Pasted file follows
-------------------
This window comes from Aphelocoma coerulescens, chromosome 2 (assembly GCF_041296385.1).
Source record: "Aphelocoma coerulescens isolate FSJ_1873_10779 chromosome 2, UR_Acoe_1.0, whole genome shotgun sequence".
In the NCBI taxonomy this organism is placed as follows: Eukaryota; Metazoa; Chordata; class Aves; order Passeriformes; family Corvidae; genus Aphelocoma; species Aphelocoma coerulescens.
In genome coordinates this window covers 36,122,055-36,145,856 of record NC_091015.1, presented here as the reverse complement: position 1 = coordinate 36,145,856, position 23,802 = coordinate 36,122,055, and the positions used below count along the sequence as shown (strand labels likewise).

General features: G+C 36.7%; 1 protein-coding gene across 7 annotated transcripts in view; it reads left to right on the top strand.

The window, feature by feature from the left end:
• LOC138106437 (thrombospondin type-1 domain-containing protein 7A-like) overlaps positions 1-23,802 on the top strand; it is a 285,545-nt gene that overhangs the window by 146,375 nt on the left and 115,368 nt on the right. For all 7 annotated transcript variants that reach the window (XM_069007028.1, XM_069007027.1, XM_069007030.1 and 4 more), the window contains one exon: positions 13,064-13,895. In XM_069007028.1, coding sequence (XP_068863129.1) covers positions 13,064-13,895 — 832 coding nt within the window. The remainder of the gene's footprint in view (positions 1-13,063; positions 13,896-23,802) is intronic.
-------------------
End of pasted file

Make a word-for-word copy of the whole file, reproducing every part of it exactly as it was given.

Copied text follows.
This window comes from Aphelocoma coerulescens, chromosome 2 (assembly GCF_041296385.1).
Source record: "Aphelocoma coerulescens isolate FSJ_1873_10779 chromosome 2, UR_Acoe_1.0, whole genome shotgun sequence".
In the NCBI taxonomy this organism is placed as follows: Eukaryota; Metazoa; Chordata; class Aves; order Passeriformes; family Corvidae; genus Aphelocoma; species Aphelocoma coerulescens.
In genome coordinates this window covers 36,122,055-36,145,856 of record NC_091015.1, presented here as the reverse complement: position 1 = coordinate 36,145,856, position 23,802 = coordinate 36,122,055, and the positions used below count along the sequence as shown (strand labels likewise).

General features: G+C 36.7%; 1 protein-coding gene across 7 annotated transcripts in view; it reads left to right on the top strand.

The window, feature by feature from the left end:
• LOC138106437 (thrombospondin type-1 domain-containing protein 7A-like) overlaps positions 1-23,802 on the top strand; it is a 285,545-nt gene that overhangs the window by 146,375 nt on the left and 115,368 nt on the right. For all 7 annotated transcript variants that reach the window (XM_069007028.1, XM_069007027.1, XM_069007030.1 and 4 more), the window contains one exon: positions 13,064-13,895. In XM_069007028.1, coding sequence (XP_068863129.1) covers positions 13,064-13,895 — 832 coding nt within the window. The remainder of the gene's footprint in view (positions 1-13,063; positions 13,896-23,802) is intronic.